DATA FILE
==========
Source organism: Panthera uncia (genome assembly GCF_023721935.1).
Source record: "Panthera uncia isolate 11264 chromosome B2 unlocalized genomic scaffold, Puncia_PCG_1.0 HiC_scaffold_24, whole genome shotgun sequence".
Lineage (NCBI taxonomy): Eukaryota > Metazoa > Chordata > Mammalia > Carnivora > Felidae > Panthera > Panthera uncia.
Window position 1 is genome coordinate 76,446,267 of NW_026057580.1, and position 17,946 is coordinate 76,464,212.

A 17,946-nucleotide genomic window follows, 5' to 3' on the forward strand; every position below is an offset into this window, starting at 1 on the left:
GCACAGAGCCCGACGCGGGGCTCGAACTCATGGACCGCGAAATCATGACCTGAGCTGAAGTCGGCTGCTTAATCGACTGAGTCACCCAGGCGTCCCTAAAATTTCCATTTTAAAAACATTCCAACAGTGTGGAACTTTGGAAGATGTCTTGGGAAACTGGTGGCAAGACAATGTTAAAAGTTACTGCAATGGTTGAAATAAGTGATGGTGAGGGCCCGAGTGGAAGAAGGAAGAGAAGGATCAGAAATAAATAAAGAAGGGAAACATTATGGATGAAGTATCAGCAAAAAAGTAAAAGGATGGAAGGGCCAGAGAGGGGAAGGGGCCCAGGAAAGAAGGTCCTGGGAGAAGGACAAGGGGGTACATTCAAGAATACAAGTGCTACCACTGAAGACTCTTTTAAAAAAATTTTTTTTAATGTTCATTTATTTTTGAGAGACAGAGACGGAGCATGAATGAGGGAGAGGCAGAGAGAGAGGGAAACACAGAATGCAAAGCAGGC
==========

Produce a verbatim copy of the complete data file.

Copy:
Source organism: Panthera uncia (genome assembly GCF_023721935.1).
Source record: "Panthera uncia isolate 11264 chromosome B2 unlocalized genomic scaffold, Puncia_PCG_1.0 HiC_scaffold_24, whole genome shotgun sequence".
Lineage (NCBI taxonomy): Eukaryota > Metazoa > Chordata > Mammalia > Carnivora > Felidae > Panthera > Panthera uncia.
Window position 1 is genome coordinate 76,446,267 of NW_026057580.1, and position 17,946 is coordinate 76,464,212.

A 17,946-nucleotide genomic window follows, 5' to 3' on the forward strand; every position below is an offset into this window, starting at 1 on the left:
GCACAGAGCCCGACGCGGGGCTCGAACTCATGGACCGCGAAATCATGACCTGAGCTGAAGTCGGCTGCTTAATCGACTGAGTCACCCAGGCGTCCCTAAAATTTCCATTTTAAAAACATTCCAACAGTGTGGAACTTTGGAAGATGTCTTGGGAAACTGGTGGCAAGACAATGTTAAAAGTTACTGCAATGGTTGAAATAAGTGATGGTGAGGGCCCGAGTGGAAGAAGGAAGAGAAGGATCAGAAATAAATAAAGAAGGGAAACATTATGGATGAAGTATCAGCAAAAAAGTAAAAGGATGGAAGGGCCAGAGAGGGGAAGGGGCCCAGGAAAGAAGGTCCTGGGAGAAGGACAAGGGGGTACATTCAAGAATACAAGTGCTACCACTGAAGACTCTTTTAAAAAAATTTTTTTTAATGTTCATTTATTTTTGAGAGACAGAGACGGAGCATGAATGAGGGAGAGGCAGAGAGAGAGGGAAACACAGAATGCAAAGCAGGC